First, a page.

Skip to content
Hero image

Digital Humanities Lab, Yale University

New Haven, CT
5,000 sq ft

Apicella + Bunton was engaged to reimagine the Franke Family Reading Room in Yale’s Sterling Memorial Library, transforming the space to house the Digital Humanities Lab. In collaboration with the university’s librarians, staff, and facilities department we created a place for digital scholarship that promotes new methods of research and presentation.

Hero image

A circulation desk original to the space was located at the center of the entrance portal, dividing the reception area in half. Our team worked with cabinet makers to repurpose its original carved panels into a new accessible help desk. Relocated toward one end of the room, the reception area provides a more generous entry into the DH Lab.

Hero image

James Gamble Rogers originally designed the space as the Reserve Book Room, with a dedicated two-story book stack flanking the reading room. Flat screen monitors have been creatively incorporated into the existing wood bookshelves and the shelving has been redesigned to display the covers of the DH Lab’s book collection. To preserve the original architectural spirit and detail of the reading room, the existing casework and carved frieze were maintained.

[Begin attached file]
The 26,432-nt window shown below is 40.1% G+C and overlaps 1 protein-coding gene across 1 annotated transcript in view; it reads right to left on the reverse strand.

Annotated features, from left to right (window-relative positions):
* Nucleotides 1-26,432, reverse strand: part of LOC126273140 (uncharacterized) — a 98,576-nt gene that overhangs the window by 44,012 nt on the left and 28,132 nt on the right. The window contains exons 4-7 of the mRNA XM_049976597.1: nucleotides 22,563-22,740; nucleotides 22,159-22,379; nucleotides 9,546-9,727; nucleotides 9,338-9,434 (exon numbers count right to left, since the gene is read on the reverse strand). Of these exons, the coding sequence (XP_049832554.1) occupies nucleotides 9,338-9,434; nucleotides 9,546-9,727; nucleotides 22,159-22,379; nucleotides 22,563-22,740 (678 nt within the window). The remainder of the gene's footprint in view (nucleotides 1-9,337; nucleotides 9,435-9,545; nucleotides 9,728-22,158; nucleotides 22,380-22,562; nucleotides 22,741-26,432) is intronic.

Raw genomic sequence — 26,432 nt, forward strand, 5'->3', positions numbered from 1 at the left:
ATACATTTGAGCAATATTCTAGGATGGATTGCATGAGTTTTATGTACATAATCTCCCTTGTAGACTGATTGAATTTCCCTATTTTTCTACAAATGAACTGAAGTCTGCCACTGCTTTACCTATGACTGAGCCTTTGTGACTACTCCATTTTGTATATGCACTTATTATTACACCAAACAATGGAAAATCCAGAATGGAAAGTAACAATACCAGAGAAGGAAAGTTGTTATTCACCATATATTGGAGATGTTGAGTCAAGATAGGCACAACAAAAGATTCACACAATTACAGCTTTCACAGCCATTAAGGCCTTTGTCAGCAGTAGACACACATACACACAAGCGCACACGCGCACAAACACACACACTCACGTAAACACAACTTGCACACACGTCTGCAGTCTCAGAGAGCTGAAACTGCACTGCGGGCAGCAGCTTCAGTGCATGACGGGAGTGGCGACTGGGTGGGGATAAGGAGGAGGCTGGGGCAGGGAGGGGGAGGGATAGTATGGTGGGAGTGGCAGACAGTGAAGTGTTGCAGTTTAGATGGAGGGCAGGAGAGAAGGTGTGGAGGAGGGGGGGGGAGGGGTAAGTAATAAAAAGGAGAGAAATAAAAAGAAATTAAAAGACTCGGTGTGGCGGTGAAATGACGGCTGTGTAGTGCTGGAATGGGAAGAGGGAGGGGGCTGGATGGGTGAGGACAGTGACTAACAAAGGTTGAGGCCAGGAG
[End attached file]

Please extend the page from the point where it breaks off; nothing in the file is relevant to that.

Hero image
The existing book stacks were completely renovated, replacing the shelves with five staff offices, a meeting room, and a break room leading to the neighboring International Room. New skylights were incorporated in original openings which were previously covered by roofing.

 

Fabrics and finishes adhere to a material palette that complements the colors and warmth of the existing reading room. Custom tables in each corner of the room can be reserved as private workstations.
Hero image
Hero image

The glass and steel Special Projects Cube was designed as a secure space for four special workstations. Each station features unique equipment geared toward high-performance humanities computing central to the DH Lab’s mission. The design celebrates these research capabilities as a visible architectural feature in the space and allows those working in the Cube to retain a connection to the rest of the library. Our team worked with the staff of the DH Lab to design a custom screen pattern on the glass around the Cube, inspired by punch cards used in early data processing.

Photographs © Christopher Gardner